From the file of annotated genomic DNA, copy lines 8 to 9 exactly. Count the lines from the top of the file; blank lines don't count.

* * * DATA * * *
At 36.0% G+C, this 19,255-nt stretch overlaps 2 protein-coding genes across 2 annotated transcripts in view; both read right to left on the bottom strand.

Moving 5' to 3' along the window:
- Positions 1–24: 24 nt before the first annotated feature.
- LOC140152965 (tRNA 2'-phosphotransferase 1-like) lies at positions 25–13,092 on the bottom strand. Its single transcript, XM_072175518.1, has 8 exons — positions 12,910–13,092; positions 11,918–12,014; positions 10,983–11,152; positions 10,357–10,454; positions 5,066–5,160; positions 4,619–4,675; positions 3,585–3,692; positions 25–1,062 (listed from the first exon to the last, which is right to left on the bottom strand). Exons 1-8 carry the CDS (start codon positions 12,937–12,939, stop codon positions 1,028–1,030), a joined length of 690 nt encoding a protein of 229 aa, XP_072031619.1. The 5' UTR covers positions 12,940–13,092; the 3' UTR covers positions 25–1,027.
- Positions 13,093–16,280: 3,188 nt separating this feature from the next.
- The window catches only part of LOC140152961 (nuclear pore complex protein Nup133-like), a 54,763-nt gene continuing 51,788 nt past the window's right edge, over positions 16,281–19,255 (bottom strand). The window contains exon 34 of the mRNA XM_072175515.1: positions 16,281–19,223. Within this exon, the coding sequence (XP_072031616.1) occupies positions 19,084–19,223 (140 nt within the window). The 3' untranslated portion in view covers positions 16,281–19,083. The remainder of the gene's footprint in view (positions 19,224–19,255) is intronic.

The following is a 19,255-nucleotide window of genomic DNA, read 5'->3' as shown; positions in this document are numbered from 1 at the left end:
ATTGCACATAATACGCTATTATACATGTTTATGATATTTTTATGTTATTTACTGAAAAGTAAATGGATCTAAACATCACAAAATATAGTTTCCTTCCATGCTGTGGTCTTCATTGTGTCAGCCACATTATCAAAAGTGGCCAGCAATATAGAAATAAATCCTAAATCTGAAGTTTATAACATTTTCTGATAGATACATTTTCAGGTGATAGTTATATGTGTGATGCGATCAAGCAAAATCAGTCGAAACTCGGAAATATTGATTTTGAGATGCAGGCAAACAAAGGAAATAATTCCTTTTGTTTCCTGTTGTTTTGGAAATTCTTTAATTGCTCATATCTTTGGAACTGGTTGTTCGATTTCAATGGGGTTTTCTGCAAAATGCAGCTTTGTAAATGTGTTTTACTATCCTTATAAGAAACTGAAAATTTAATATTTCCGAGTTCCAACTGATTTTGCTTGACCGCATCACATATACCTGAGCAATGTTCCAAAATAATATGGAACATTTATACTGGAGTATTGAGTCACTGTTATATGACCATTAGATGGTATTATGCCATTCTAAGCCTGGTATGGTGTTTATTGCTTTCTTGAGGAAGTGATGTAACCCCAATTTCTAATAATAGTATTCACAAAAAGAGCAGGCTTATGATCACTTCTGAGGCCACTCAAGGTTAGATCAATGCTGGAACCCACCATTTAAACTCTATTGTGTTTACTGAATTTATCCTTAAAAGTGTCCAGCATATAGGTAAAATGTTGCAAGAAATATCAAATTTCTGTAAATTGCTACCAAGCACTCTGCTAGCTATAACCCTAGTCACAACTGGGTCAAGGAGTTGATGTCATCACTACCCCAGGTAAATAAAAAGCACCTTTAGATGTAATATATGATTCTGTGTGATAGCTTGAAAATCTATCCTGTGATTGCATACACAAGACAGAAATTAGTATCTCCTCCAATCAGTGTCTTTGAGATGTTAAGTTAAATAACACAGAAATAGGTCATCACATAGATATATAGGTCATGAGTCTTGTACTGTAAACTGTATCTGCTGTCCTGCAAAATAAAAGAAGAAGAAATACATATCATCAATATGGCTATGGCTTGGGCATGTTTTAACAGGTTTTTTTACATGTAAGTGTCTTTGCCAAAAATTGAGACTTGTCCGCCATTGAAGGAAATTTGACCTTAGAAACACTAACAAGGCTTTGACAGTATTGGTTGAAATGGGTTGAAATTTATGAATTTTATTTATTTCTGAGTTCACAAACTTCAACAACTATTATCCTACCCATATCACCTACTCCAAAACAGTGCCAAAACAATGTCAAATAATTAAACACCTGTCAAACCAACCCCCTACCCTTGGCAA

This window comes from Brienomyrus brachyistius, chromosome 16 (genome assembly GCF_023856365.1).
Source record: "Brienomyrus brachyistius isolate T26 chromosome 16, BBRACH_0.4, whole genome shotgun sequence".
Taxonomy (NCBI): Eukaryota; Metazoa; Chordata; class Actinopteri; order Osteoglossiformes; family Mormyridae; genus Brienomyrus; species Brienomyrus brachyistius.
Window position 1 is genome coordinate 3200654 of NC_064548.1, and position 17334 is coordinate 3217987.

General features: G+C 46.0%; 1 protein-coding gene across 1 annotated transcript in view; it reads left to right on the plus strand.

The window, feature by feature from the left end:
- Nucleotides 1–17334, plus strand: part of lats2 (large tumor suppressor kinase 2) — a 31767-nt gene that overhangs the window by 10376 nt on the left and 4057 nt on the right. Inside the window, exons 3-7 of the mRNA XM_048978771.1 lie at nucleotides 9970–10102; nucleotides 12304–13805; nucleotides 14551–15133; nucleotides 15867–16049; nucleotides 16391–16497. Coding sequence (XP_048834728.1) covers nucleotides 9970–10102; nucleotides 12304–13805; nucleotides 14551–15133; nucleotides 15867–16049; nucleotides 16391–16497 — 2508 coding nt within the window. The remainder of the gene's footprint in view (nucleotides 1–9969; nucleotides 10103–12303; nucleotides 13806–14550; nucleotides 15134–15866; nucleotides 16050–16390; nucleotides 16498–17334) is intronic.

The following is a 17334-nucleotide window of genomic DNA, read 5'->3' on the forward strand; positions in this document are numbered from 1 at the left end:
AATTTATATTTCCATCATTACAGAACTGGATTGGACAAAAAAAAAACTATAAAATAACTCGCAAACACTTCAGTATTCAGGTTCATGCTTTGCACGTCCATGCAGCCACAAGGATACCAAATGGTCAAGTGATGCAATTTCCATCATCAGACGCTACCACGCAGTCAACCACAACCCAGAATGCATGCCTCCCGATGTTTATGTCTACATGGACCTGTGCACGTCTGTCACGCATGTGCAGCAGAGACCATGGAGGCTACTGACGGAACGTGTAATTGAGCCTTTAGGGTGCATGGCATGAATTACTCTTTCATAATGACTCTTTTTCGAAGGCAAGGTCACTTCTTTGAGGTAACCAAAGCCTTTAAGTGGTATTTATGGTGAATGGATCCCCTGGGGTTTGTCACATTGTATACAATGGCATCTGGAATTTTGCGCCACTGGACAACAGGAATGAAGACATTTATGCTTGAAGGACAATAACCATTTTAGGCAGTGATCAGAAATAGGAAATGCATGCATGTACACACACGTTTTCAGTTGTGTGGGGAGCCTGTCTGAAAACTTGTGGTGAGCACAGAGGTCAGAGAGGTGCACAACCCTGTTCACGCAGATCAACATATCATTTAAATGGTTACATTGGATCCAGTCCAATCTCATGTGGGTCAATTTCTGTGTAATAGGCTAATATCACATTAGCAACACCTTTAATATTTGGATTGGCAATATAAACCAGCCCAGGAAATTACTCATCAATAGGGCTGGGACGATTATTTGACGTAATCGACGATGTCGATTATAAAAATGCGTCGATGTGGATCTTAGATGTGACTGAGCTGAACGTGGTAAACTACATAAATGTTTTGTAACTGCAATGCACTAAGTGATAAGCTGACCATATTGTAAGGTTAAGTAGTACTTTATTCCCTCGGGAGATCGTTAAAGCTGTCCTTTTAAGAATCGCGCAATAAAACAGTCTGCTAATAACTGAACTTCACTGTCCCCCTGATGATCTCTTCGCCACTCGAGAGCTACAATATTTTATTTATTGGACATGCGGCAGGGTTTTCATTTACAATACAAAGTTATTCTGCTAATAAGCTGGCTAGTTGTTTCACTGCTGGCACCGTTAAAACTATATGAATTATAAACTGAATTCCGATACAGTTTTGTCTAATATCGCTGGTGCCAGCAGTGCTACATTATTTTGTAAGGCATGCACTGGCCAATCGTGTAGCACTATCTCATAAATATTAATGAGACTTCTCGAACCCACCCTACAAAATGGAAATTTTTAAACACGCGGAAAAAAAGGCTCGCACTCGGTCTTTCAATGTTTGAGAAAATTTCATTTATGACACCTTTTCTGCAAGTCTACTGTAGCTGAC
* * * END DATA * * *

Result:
ATTGCACATAATACGCTATTATACATGTTTATGATATTTTTATGTTATTTACTGAAAAGTAAATGGATCTAAACATCACAAAATATAGTTTCCTTCCATGCTGTGGTCTTCATTGTGTCAGCCACATTATCAAAAGTGGCCAGCAATATAGAAATAAATCCTAAATCTGAAGTTTATAACATTTTCTGATAGATACATTTTCAGGTGATAGTTATATGTGTGATGCGATCAAGCAAAATCAGTCGAAACTCGGAAATATTGATTTTGAGATGCAGGCAAACAAAGGAAATAATTCCTTTTGTTTCCTGTTGTTTTGGAAATTCTTTAATTGCTCATATCTTTGGAACTGGTTGTTCGATTTCAATGGGGTTTTCTGCAAAATGCAGCTTTGTAAATGTGTTTTACTATCCTTATAAGAAACTGAAAATTTAATATTTCCGAGTTCCAACTGATTTTGCTTGACCGCATCACATATACCTGAGCAATGTTCCAAAATAATATGGAACATTTATACTGGAGTATTGAGTCACTGTTATATGACCATTAGATGGTATTATGCCATTCTAAGCCTGGTATGGTGTTTATTGCTTTCTTGAGGAAGTGATGTAACCCCAATTTCTAATAATAGTATTCACAAAAAGAGCAGGCTTATGATCACTTCTGAGGCCACTCAAGGTTAGATCAATGCTGGAACCCACCATTTAAACTCTATTGTGTTTACTGAATTTATCCTTAAAAGTGTCCAGCATATAGGTAAAATGTTGCAAGAAATATCAAATTTCTGTAAATTGCTACCAAGCACTCTGCTAGCTATAACCCTAGTCACAACTGGGTCAAGGAGTTGATGTCATCACTACCCCAGGTAAATAAAAAGCACCTTTAGATGTAATATATGATTCTGTGTGATAGCTTGAAAATCTATCCTGTGATTGCATACACAAGACAGAAATTAGTATCTCCTCCAATCAGTGTCTTTGAGATGTTAAGTTAAATAACACAGAAATAGGTCATCACATAGATATATAGGTCATGAGTCTTGTACTGTAAACTGTATCTGCTGTCCTGCAAAATAAAAGAAGAAGAAATACATATCATCAATATGGCTATGGCTTGGGCATGTTTTAACAGGTTTTTTTACATGTAAGTGTCTTTGCCAAAAATTGAGACTTGTCCGCCATTGAAGGAAATTTGACCTTAGAAACACTAACAAGGCTTTGACAGTATTGGTTGAAATGGGTTGAAATTTATGAATTTTATTTATTTCTGAGTTCACAAACTTCAACAACTATTATCCTACCCATATCACCTACTCCAAAACAGTGCCAAAACAATGTCAAATAATTAAACACCTGTCAAACCAACCCCCTACCCTTGGCAA

This window comes from Brienomyrus brachyistius, chromosome 16 (genome assembly GCF_023856365.1).